Apart from these rather special cases, the recommendation applies. 

On its site, Linkedin recommends defining a target audience of over 50,000 people to generate satisfactory results. In reality, however, this varies according to the type of advertising format, the concentration of the target audience, your conversion rates and no doubt a multitude of other criteria. Indeed, LinkedIn also mentions this on its page "don't forget that there is no universal recommendation; that's why testing is crucial."

Exclude unwanted audiences

To maximize the relevance of your impressions, remember to exclude undesirable audiences such as : 

  • Your employees: banning your company
  • Your competitors: by banning your competitors' company names
  • Your customers, unless your objective involves taking specific action on your existing customer base. By creating a list (manual import via .CSV or from your CRM) and excluding it from the campaign.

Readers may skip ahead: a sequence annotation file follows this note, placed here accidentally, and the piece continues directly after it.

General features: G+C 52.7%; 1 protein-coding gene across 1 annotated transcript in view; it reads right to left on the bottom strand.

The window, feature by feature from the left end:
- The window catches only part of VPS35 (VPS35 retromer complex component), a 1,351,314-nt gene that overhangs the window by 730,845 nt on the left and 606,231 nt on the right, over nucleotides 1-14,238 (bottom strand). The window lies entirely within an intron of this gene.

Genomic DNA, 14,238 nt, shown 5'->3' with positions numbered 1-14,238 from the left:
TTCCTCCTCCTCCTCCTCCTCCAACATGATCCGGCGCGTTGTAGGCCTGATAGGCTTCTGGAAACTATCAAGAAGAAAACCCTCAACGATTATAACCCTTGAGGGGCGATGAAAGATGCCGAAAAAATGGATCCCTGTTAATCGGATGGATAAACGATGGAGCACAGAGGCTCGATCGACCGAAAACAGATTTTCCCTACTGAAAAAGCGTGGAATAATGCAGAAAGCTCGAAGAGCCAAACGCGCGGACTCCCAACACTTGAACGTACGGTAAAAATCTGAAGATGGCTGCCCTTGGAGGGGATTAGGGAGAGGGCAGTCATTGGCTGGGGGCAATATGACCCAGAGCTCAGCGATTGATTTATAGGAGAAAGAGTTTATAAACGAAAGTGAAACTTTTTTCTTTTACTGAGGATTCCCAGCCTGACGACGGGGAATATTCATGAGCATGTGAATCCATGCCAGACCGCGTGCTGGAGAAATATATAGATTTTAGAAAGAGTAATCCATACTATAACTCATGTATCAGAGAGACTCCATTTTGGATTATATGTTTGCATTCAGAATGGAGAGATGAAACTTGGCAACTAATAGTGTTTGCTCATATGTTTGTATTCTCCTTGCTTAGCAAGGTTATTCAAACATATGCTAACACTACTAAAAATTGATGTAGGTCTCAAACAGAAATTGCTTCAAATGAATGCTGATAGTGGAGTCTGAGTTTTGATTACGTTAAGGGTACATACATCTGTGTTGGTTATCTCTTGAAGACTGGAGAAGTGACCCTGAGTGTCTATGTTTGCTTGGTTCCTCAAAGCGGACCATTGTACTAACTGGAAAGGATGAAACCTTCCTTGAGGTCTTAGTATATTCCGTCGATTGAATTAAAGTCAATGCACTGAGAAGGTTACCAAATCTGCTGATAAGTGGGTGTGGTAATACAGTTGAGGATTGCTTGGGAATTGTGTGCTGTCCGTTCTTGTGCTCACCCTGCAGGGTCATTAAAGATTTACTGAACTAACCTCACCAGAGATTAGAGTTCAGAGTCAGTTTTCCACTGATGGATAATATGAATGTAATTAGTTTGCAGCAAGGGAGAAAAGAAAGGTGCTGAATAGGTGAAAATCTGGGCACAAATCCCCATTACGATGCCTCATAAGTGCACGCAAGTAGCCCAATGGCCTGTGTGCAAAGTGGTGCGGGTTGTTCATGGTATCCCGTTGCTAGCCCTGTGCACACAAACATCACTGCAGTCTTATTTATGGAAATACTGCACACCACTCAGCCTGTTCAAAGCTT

• Your leads, in your lead generation campaigns. Following the same principle as for customers

No catch-all targeting

Ideally, 1 targeting = 1 audience + 1 objective, to ensure the most relevant message possible. Use the AND and OR operators available to refine targeting.

Get the idea? Let's take a closer look at the targeting options available to us!

LinkedIn Ads user-related targeting criteria

Geographic targeting

Required to launch your campaign, the geographic location is based on the location present on the profile and/or the location of its IP address.

You can choose the location by specifying the city(ies), region(s) and country(ies) to be cilbered.

There are two options:

  • Strict place of residence
  • Place of residence + recent location

As a general rule, the strict option is the most relevant. However, the extended targeting option with recent location can be useful in certain cases: To target people attending an event, to promote a local activity or simply to broaden targeting, for example.